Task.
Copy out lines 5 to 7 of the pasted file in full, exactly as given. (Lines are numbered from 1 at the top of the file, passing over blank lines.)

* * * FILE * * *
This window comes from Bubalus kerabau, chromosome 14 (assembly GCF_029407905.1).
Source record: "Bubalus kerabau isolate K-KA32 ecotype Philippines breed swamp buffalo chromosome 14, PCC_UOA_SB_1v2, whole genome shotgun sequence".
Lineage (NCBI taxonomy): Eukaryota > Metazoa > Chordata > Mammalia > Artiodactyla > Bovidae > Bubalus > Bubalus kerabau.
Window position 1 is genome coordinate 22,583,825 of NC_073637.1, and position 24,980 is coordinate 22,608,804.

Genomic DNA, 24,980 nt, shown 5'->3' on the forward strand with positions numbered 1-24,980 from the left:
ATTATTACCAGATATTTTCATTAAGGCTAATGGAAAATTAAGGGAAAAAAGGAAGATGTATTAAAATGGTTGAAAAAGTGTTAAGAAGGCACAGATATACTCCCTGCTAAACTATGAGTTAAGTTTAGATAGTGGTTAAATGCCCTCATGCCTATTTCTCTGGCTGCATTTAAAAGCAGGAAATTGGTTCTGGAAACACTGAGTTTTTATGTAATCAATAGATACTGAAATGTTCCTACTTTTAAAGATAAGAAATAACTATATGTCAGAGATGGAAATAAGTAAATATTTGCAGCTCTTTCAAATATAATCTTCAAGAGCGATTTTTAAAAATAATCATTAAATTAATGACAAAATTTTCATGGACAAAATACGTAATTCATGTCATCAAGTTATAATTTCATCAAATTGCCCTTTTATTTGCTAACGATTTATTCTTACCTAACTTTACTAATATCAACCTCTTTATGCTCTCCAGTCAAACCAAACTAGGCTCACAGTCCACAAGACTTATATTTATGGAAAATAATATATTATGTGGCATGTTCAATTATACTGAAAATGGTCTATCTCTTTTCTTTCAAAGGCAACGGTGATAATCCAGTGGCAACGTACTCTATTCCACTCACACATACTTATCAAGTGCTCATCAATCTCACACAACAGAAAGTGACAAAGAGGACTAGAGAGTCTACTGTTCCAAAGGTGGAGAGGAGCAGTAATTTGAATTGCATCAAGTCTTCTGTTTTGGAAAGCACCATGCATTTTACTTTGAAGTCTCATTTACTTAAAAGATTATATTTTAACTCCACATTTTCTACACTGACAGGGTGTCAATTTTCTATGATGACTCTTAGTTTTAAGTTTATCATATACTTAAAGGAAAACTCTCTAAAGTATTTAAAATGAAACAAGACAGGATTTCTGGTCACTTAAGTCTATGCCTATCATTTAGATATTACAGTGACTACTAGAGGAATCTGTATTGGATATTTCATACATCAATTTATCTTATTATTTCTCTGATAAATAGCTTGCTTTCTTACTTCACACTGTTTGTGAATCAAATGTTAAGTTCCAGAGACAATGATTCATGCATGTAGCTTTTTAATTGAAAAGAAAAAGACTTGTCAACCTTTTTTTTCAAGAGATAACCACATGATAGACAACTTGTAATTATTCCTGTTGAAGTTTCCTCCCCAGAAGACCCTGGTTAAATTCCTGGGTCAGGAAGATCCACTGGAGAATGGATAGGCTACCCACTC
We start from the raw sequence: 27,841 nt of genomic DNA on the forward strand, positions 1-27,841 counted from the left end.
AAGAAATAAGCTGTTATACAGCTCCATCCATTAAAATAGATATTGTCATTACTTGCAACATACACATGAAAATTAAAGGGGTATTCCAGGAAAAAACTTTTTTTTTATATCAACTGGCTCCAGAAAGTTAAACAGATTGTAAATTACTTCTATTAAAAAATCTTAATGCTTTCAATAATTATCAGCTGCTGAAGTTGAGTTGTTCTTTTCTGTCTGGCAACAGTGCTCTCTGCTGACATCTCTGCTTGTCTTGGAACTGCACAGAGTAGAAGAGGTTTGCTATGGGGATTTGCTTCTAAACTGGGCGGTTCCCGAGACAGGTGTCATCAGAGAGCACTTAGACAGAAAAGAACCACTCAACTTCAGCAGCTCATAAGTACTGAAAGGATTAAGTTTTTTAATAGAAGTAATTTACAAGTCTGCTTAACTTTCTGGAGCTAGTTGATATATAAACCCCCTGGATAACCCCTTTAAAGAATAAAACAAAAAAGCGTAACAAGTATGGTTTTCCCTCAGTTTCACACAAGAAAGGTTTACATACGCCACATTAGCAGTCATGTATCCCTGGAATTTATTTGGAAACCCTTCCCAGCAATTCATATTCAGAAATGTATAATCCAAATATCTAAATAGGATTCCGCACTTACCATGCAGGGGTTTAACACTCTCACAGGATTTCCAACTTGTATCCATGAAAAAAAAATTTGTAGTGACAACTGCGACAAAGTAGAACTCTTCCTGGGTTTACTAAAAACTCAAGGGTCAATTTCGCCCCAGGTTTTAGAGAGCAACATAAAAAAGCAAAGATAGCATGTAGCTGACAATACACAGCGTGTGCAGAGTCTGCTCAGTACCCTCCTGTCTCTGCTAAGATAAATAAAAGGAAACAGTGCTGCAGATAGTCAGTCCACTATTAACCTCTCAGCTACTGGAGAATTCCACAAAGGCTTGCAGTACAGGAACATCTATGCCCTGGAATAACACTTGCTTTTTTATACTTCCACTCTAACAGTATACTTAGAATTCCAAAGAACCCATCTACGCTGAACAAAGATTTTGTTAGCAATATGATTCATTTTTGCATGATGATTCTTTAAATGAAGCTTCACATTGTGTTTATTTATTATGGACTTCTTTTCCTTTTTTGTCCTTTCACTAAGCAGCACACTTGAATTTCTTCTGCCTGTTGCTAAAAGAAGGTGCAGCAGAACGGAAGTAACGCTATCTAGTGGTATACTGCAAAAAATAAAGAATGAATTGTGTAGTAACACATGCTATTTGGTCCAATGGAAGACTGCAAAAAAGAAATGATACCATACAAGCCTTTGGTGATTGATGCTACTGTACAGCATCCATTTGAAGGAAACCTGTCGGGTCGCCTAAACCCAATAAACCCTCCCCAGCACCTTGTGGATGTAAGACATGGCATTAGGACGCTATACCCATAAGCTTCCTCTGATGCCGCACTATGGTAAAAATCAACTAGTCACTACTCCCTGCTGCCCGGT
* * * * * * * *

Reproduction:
Genomic DNA, 24,980 nt, shown 5'->3' on the forward strand with positions numbered 1-24,980 from the left:
ATTATTACCAGATATTTTCATTAAGGCTAATGGAAAATTAAGGGAAAAAAGGAAGATGTATTAAAATGGTTGAAAAAGTGTTAAGAAGGCACAGATATACTCCCTGCTAAACTATGAGTTAAGTTTAGATAGTGGTTAAATGCCCTCATGCCTATTTCTCTGGCTGCATTTAAAAGCAGGAAATTGGTTCTGGAAACACTGAGTTTTTATGTAATCAATAGATACTGAAATGTTCCTACTTTTAAAGATAAGAAATAACTATATGTCAGAGATGGAAATAAGTAAATATTTGCAGCTCTTTCAAATATAATCTTCAAGAGCGATTTTTAAAAATAATCATTAAATTAATGACAAAATTTTCATGGACAAAATACGTAATTCATGTCATCAAGTTATAATTTCATCAAATTGCCCTTTTATTTGCTAACGATTTATTCTTACCTAACTTTACTAATATCAACCTCTTTATGCTCTCCAGTCAAACCAAACTAGGCTCACAGTCCACAAGACTTATATTTATGGAAAATAATATATTATGTGGCATGTTCAATTATACTGAAAATGGTCTATCTCTTTTCTTTCAAAGGCAACGGTGATAATCCAGTGGCAACGTACTCTATTCCACTCACACATACTTATCAAGTGCTCATCAATCTCACACAACAGAAAGTGACAAAGAGGACTAGAGAGTCTACTGTTCCAAAGGTGGAGAGGAGCAGTAATTTGAATTGCATCAAGTCTTCTGTTTTGGAAAGCACCATGCATTTTACTTTGAAGTCTCATTTACTTAAAAGATTATATTTTAACTCCACATTTTCTACACTGACAGGGTGTCAATTTTCTATGATGACTCTTAGTTTTAAGTTTATCATATACTTAAAGGAAAACTCTCTAAAGTATTTAAAATGAAACAAGACAGGATTTCTGGTCACTTAAGTCTATGCCTATCATTTAGATATTACAGTGACTACTAGAGGAATCTGTATTGGATATTTCATACATCAATTTATCTTATTATTTCTCTGATAAATAGCTTGCTTTCTTACTTCACACTGTTTGTGAATCAAATGTTAAGTTCCAGAGACAATGATTCATGCATGTAGCTTTTTAATTGAAAAGAAAAAGACTTGTCAACCTTTTTTTTCAAGAGATAACCACATGATAGACAACTTGTAATTATTCCTGTTGAAGTTTCCTCCCCAGAAGACCCTGGTTAAATTCCTGGGTCAGGAAGATCCACTGGAGAATGGATAGGCTACCCACTC
We start from the raw sequence: 27,841 nt of genomic DNA on the forward strand, positions 1-27,841 counted from the left end.